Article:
Lacey was considered as a principal for the upcoming school, but Ellen White objected to the proposal because of her prejudice against influences at Battle Creek.28 Instead, Cassius and Ella Hughes were appointed to transfer from Keene Industrial School, Texas, to establish a similar enterprise. It was an experimental one, operating on the work-study model.29 While William White was attending the General Conference Session in February 1897, he heard Hughes give a glowing report of the Keene model30 and persuaded him that he should replicate it at Cooranbong.31

Fred Lamplough won the contract to erect the first major building for the school, a two-story dormitory for young women that came to be known as Bethel Hall. It was completed during the southern hemisphere summer of 1896–1897. Hare, together with volunteers, constructed a similar but plainer building alongside with a free-standing school bell tower and a brick-lined underground water cistern located between the two. In the second building, the downstairs section served as the chef’s quarters, a kitchen, and a dining room. Male students were boarded upstairs with some rooms reserved for classes and a chapel.32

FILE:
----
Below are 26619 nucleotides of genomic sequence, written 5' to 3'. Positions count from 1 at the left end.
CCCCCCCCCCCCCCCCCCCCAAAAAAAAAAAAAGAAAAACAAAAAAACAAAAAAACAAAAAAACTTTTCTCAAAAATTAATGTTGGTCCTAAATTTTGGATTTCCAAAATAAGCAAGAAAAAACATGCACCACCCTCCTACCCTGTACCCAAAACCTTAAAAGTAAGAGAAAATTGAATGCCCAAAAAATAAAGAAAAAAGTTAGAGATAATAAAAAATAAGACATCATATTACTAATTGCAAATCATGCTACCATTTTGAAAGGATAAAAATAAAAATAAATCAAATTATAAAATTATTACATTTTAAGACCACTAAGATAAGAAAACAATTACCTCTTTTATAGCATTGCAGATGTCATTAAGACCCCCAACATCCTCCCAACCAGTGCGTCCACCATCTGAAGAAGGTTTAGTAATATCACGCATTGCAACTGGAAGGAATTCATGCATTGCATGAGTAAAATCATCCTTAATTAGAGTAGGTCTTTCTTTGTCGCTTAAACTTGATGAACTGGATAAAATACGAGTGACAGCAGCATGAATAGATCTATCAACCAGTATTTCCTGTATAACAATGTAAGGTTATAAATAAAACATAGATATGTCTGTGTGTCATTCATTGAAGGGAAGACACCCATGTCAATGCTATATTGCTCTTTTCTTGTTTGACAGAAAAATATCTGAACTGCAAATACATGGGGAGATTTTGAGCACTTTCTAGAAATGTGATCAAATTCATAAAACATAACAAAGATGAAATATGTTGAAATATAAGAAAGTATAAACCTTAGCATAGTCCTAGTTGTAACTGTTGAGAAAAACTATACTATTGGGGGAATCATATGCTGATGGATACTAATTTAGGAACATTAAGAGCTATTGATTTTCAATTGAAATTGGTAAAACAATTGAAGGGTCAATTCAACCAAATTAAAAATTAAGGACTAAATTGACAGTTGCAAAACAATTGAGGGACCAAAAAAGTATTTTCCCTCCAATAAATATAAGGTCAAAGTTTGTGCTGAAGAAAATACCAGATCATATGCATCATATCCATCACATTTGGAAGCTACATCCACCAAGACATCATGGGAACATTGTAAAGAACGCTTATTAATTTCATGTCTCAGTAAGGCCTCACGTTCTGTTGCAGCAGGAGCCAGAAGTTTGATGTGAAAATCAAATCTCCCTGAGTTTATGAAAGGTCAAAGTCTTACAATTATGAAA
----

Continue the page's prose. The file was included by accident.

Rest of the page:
William White was engaged in a protracted and expensive court case that began in 1895 when the owners of Brettville refused to hand over the estate’s title deed. They claimed an interest payment was outstanding in addition to some irregularity in the manner White signed the agreement as power of attorney. White won his case in the first hearing,33 but it was appealed and postponed to 1896. He lost at the appeal and had to pay high court costs.34 Lawyers eventually sorted the irregularities, and the title deed was transferred late in 1897,35 months after the estate improvements and early buildings were completed. White was led to believe the owners had either been angling for more money or were prejudiced against American ownership.36

Opening Years

Australian Conference administrators encouraged the youth and young adults to attend the Avondale School by establishing the Students’ Aid Fund to assist with student travel costs and their fees.37 An unpretentious and somewhat secretive opening ceremony took place on April 28, 1897. They did not want to alert the previous owners and lawyers because they did not have the title deed. Ellen White and a few others addressed a small gathering. Hughes, the elected principal, arrived after the opening date. Meanwhile, Lacey acted as principal, and Elder Stephen Haskell conducted Bible classes.38 There were only two students at the opening, but this number soon grew to approximately sixty.39 By May the school had settled into a routine. Haskell continued with Bible classes. His wife, Hetty, served as matron. Thomas Skinner was the vegetarian chef and conducted cooking classes. Lacey taught mathematics, geography, physiology, and singing. It fell to Lillian Lacey to begin an elementary school on short notice. Ella Hughes taught grammar, penmanship, and elocution. In addition to being principal, Cassius Hughes supervised the farm and taught history from Empires of the Bible by Alonzo T. Jones.40